The first and main job of dietary protein is to repair and rebuild cells and enzymes. Protein is very efficient at giving every part of your body its form and function and only a small amount of the caloric potential in protein is used for energy. So why isn’t everyone walking around with slabs of muscle? The USDA recommends about 50 grams of protein per day for adults. However in order to maximize a fit lifestyle, build and repair muscle, maintain connective tissues, tendons, skin and hair strength, individuals thrive on much more than the government nutrition agencies suggest.
How much protein should you be getting in order to sustain your body and reach your goals? Many nutrition experts, doctors, strength coaches and others in the fitness industry disagree on the ideal amount for each person. That is simply because every person is different. Your protein needs will change as you age, as your training progresses, as your goals change, what your recovery is like, and how the rest of your diet is set up.
Some recommendations require that you know your total lean weight or weight in kilograms, both easy to determine, but to keep things very simple, start by eating 1 gram of protein per total pound of body-weight. Extremely athletic, deconditioned, obese or underweight individuals, or individuals with specific needs may need more detailed guidelines for determining protein levels. Try including as many complete protein sources as you can, including all animal products. When eating incomplete proteins, such as beans, rice, vegetables and some grains, be sure to include a variety of other foods with your meal to get a balance of amino acids. Feel free to tinker with your intake in relation to your body composition goals, satiety levels and rate of recovery. I highly recommend using Mt Fitness Pal or another free diet tracker in order to monitor your average intakes.
But What About. . .?
If you are concerned about consuming such high amounts of protein, you should thoroughly do your own research. There have been many false ideas floating around the media and the locker room that may have dissuaded you from increasing your protein. A common misconception is that higher amounts of protein become too much for the kidneys to process. High protein intake along with a regular health diet including all of the essential nutrients will not cause renal disease. Chronic diseases, cancers, cardiovascular and digestive disorders open the doors for kidney failure, which does make it harder for individuals with kidney disease to completely process the natural waste products created during protein digestion.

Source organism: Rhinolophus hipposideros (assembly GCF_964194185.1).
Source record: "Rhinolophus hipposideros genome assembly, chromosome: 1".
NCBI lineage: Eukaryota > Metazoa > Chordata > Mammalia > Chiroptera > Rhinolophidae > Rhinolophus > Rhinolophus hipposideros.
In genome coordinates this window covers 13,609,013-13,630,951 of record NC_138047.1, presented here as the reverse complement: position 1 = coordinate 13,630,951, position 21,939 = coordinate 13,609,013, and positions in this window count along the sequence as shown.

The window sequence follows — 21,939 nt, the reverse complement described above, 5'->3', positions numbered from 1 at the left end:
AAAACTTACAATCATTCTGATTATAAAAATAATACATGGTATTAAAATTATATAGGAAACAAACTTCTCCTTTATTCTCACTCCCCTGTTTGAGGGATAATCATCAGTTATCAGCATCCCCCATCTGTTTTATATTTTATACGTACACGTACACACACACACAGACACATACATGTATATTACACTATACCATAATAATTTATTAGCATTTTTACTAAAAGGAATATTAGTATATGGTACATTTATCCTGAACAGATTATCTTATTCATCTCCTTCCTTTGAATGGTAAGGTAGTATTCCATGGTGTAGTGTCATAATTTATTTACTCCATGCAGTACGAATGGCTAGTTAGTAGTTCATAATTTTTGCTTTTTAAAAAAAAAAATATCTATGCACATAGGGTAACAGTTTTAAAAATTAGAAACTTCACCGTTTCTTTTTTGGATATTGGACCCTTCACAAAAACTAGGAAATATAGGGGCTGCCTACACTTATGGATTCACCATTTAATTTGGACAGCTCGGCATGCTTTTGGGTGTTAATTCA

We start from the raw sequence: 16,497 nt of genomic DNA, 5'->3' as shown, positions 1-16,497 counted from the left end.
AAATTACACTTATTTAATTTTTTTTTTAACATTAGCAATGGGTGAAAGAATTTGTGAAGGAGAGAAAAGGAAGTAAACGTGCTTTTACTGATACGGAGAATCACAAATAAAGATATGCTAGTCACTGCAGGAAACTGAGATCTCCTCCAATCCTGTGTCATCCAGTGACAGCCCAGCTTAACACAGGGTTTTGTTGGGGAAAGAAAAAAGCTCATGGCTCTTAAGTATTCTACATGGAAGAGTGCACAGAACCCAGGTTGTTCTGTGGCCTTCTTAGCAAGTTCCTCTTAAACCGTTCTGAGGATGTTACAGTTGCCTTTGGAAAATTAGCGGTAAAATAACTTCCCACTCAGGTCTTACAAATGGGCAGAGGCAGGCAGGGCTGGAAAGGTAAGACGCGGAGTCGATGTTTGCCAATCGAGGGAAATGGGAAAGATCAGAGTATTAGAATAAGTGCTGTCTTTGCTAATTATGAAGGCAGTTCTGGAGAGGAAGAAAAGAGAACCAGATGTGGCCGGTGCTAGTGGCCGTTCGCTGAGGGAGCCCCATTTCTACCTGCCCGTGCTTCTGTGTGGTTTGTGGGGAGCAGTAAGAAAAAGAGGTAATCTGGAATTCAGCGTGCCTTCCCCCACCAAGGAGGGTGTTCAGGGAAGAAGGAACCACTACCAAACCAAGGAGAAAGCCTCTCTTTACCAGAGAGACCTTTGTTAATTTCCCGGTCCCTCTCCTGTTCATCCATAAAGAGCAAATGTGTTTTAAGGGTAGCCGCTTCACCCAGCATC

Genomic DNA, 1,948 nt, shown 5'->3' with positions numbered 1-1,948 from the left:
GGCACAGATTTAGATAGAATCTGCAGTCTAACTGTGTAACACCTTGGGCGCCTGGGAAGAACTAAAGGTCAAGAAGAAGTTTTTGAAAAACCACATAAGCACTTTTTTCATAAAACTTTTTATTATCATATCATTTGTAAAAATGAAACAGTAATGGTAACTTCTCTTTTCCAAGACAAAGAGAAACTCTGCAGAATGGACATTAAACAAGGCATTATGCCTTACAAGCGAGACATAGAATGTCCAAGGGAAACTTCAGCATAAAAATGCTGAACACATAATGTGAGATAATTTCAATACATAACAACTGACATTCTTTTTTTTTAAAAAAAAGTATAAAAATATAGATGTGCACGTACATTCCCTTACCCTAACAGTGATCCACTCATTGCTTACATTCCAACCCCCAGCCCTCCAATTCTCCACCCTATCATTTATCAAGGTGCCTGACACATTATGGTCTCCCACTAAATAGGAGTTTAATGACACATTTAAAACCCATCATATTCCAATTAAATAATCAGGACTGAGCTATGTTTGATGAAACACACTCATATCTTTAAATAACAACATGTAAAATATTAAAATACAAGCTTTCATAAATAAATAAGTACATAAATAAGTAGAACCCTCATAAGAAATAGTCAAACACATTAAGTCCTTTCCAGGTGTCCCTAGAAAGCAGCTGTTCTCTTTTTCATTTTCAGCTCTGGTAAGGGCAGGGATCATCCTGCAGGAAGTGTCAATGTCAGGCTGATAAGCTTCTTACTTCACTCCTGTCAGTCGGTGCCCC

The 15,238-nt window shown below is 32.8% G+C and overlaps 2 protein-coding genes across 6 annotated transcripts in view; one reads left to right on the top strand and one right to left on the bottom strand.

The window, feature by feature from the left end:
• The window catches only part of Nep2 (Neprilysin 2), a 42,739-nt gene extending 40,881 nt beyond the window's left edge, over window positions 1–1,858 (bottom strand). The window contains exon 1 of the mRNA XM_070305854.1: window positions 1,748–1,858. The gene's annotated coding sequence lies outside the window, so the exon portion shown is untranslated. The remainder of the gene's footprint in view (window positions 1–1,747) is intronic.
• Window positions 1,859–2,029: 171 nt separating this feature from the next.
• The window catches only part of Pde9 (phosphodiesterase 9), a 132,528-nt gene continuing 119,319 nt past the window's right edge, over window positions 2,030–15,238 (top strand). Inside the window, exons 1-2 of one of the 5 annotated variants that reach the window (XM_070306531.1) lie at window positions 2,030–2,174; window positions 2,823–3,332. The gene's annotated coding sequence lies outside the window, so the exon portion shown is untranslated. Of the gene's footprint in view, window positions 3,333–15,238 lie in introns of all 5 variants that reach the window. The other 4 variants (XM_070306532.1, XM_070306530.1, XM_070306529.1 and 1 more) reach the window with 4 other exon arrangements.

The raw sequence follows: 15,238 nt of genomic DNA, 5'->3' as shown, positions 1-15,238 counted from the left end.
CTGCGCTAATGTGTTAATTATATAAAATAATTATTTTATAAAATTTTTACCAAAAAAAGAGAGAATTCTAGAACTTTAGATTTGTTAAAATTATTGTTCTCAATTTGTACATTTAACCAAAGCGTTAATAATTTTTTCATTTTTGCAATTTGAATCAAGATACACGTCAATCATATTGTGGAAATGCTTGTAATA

Protein will not cause you to gain unwanted weight or muscle mass over night. Only through goal setting, dialed in training and proper total nutrition will this happen – if that is your goal. For the women especially, whose goals may not include gaining 20 lbs or muscle, a high protein intake is still a must. The muscle building comes from the entire diet as a whole, specific strength training protocols and with the help hormones found naturally in your body.
Costs and convenience of high protein consumption. Like any new ‘diet’ there is a learning curve in which the dieter will make mistakes, willingly or not. Increasing your protein intake is no different. Getting 100 to 200 grams of protein per day is not something that can happen without a little bit of focus. At first it will be hard to fit all of your protein on your plate. I recommend splitting up you total protein intake to get an equal amount at each meal, just to give you an average to shoot for. Once you become familiar with what foods and meals you frequently eat have high protein, you will gradually need to pay less attention to how many grams you are getting per meal and eventually per day.
Unless you are eating 8 ounce portions of meat at every meal, you will probably need to supplement with a protein powder. The best brands I have come across, as far as flavor and cost, are Optimum Nutrition and Dymatize. Do not cheap out and go to Wal-Mart for your protein powder! The most common form is whey protein, which is derived from cows milk, and is the fastest digesting protein source. Digestion speed is important if you are consuming the whey after a workout. Caesin is another form of protein from cows milk and digests very slowly, ideal for drinking before bed, to supply your muscles throughout the night. There are many other sources of protein including egg, rice, pea, hemp and more, there are also blends of protein types that will have varying digestion speeds. If your diet is already well rounded, get a basic protein powder with less that 3 grams of fat and 6 grams of carbs and nothing more added. There are protein powders that can replace a meal or a snack, these include more fats, carbs and often enzymes, vitamins and minerals.
Ethics of high protein consumption – There are many ethical, environmental and nutritional issues surrounding high protein consumption. Many mainstream books and films (Omnivores Dilemma, Food Inc, Slow Food Nation, King Corn) have highlighted the overuse of antibiotics, pesticides, fertilizers and the happenings in unsanitary, crowded factory farms. The best option would be to find local, grass fed animal products that a nutritionally superior and environmentally sound. Resources like eatwild.com can connect you with local farmers. As with anything worth buying, you get what you pay for, and top quality meats and animal products (the best sources of protein) are expensive and may require that you buy in bulk. It is best to vary your protein sources as much as you can.
Log onto My Fitness Pal to track the protein you have eaten today, browse supplement websites to find a brand and flavor protein powder that you would like to try, and spend the next few minutes thinking about how to add more protein to all of your meals tomorrow.
Let me know if I can help!